Casino Legalization in Japan: Are the Economic Impacts Greater than the Social Costs? Japanese culture has always seen gambling as taboo. They see gambling as an activity that leads to social issues such as addiction, crime, and broken relationships. Currently, most forms of gambling in Japan are outlawed, but as Japan’s views on gambling change, the government is considering legalizing casinos. Japan would like to have the gaming industry present for tourists during the 2020 Summer Olympics in Tokyo (Einhorn). Many details of the bill are still being worked out but Japan’s new liberal Prime Minister, Shinzo Abe, has been working hard to get the bill off the ground so the casinos would be here in time for the games. The Asian markets for casinos have been on fire in the last decade as Macau, the gambling hub of the world reported seven times the annual gaming revenue produced in Las Vegas last year (Stutz). It is not surprising that analysts are predicting Japan to be the next big casino market with estimates of it becoming a 40 billion dollar industry (Detar). With an industry that could bring in that kind of money, Japan’s economy would clearly benefit from the bill, but some people still argue that it is not worth the social costs. The legalization of casinos in Japan would be beneficial to its citizens because the legalization of casinos provides economic benefits that reduce more societal problems than the act of gambling creates. First of all, the government of Japan will be able to put a hefty tax rate on gambling, which will greatly increase its tax revenue. While the details of the tax rate on gambling revenue for Japan have not yet been released, it is expected that tax rates will be similar to the casino market in Macau who charges a tax rate of 35% on the gross gambling revenue per year (“UNLV Center For Gaming Research”). If Japan used the same tax rate and becomes the 40 billion dollar industry that analysts predict, the revenue generated in taxes would be 14 billion dollars. The revenue made from this gambling tax would then give the Japanese government many opportunities to fund programs that would further grow the economy or social programs that would benefit its citizens. There are many things the government can do with taxes to promote economic growth. They can invest it in programs that are beneficial to Japan’s citizens such as the military, charities, education, or even into programs that treat problem gamblers.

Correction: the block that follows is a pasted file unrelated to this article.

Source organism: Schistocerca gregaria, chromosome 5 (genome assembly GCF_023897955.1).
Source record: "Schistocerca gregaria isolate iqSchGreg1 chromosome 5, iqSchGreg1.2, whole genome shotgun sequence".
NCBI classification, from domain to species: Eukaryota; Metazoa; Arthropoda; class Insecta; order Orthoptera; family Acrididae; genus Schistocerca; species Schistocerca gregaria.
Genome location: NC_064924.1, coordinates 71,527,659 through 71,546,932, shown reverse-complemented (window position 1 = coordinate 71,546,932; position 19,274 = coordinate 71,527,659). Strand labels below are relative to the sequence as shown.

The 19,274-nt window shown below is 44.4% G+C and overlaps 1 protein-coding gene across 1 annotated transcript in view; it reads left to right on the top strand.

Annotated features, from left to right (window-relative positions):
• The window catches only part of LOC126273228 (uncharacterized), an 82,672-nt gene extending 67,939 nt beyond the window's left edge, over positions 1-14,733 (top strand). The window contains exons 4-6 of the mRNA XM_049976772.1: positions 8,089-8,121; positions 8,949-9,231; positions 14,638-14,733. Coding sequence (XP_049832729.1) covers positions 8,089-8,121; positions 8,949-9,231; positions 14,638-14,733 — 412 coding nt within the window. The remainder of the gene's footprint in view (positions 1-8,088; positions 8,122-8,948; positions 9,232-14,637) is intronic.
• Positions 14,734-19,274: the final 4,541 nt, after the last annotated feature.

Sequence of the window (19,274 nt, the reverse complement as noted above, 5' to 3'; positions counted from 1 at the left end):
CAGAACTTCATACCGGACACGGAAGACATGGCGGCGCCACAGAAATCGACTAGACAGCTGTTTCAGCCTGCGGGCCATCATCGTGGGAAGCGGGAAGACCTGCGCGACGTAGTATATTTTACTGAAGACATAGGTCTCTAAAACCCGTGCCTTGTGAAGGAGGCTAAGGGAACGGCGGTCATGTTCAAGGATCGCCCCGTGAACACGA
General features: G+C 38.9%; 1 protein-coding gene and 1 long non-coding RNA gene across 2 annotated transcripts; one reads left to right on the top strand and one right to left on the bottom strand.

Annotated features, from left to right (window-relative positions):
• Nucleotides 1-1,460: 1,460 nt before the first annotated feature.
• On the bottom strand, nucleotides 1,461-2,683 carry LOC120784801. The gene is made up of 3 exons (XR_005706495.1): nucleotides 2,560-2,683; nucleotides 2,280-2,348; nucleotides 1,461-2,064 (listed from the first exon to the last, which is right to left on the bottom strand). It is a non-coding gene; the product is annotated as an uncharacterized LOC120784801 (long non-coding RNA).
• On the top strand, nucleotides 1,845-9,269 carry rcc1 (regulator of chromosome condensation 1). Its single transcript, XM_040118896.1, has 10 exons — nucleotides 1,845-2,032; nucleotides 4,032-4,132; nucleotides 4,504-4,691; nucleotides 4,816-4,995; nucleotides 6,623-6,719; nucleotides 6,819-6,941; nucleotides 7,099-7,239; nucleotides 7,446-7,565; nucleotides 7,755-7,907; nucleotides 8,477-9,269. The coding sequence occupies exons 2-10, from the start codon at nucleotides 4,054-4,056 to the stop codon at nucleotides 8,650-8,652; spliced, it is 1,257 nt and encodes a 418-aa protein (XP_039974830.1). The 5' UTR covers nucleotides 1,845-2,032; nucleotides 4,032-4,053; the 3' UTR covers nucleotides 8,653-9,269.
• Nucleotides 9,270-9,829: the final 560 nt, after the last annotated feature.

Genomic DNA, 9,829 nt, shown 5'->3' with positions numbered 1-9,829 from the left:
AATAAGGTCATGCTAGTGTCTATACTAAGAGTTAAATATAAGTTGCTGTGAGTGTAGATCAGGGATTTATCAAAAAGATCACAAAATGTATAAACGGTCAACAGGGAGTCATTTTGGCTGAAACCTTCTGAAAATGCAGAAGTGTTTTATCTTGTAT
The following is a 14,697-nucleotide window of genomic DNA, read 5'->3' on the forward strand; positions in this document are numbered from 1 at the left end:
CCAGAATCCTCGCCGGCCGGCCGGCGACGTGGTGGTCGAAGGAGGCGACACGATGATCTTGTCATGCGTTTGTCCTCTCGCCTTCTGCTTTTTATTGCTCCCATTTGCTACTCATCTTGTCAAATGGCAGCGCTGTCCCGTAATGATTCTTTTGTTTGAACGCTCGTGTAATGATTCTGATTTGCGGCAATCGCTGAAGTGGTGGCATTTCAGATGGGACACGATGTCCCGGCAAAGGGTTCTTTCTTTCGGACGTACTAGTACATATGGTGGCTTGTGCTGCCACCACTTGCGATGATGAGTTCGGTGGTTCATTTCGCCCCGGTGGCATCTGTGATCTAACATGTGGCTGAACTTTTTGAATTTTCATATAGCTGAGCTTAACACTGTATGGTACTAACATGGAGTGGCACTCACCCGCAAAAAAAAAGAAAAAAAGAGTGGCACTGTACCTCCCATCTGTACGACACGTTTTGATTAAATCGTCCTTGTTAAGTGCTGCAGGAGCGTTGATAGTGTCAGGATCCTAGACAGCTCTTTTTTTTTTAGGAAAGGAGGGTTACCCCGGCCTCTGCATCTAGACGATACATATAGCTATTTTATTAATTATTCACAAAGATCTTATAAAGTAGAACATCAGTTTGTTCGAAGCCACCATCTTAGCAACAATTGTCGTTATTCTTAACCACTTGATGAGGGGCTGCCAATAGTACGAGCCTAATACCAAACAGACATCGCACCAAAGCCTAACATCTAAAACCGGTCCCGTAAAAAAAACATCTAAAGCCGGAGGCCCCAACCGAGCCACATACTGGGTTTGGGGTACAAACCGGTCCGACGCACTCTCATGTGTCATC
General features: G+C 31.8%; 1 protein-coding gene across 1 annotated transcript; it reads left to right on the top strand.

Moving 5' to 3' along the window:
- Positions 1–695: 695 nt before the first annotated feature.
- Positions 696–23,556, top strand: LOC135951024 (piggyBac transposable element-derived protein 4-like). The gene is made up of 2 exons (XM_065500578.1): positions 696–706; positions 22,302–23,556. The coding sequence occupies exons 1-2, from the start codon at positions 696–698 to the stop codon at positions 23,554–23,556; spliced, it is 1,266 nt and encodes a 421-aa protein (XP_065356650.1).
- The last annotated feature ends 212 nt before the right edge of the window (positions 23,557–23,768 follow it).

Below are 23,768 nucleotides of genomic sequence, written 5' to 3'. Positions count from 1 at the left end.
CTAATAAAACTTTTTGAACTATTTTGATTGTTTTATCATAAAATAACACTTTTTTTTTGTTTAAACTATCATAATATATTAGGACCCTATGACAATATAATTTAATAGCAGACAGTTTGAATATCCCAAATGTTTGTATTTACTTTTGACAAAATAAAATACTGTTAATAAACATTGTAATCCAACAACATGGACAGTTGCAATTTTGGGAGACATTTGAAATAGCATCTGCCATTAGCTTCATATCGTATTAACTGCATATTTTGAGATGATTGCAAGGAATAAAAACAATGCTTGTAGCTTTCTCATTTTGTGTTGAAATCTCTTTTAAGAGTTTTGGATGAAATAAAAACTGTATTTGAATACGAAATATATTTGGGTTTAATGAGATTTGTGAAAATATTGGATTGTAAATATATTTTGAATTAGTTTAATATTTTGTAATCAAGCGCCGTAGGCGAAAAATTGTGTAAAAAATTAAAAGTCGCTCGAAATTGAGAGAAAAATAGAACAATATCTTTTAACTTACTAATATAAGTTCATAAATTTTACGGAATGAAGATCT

In particular to Japan, the government could use the tax revenue to put together a spending package that would help reconstruct areas affected by the 2011 earthquake and tsunami. The economy has recovered since that time, but some areas, such as the Tohoku region, are still not the same. This region has historically been important for Japan’s manufacturing industry, which took a great hit when the natural disasters occurred (Waldneberger and Eilker). Implementing this spending package would positively impact Japan’s economy in employment, GDP, and corporate expansion. This is just one of the many things the government could do with the tax revenue to benefit it’s citizens. The point of this hypothetical example is to show how the tax revenue casinos generate could positively benefit many citizens of Japan. There are endless social programs and economic plans the government could implement when taxing on a potential 40 billion dollar industry. Some see the tax revenue alone as a good enough reason for the government to legalize casinos. To further the point that legalization of gambling in Japan will promote economic growth, companies seem to be lining up to build luxury casinos in Japan. With so much interest from multinational companies, Japan should be excited about all the positive impacts they can make on their economy. Jim Murren, the CEO of MGM resorts, a company that owns luxurious casinos across the world, predicted, “Japan could be the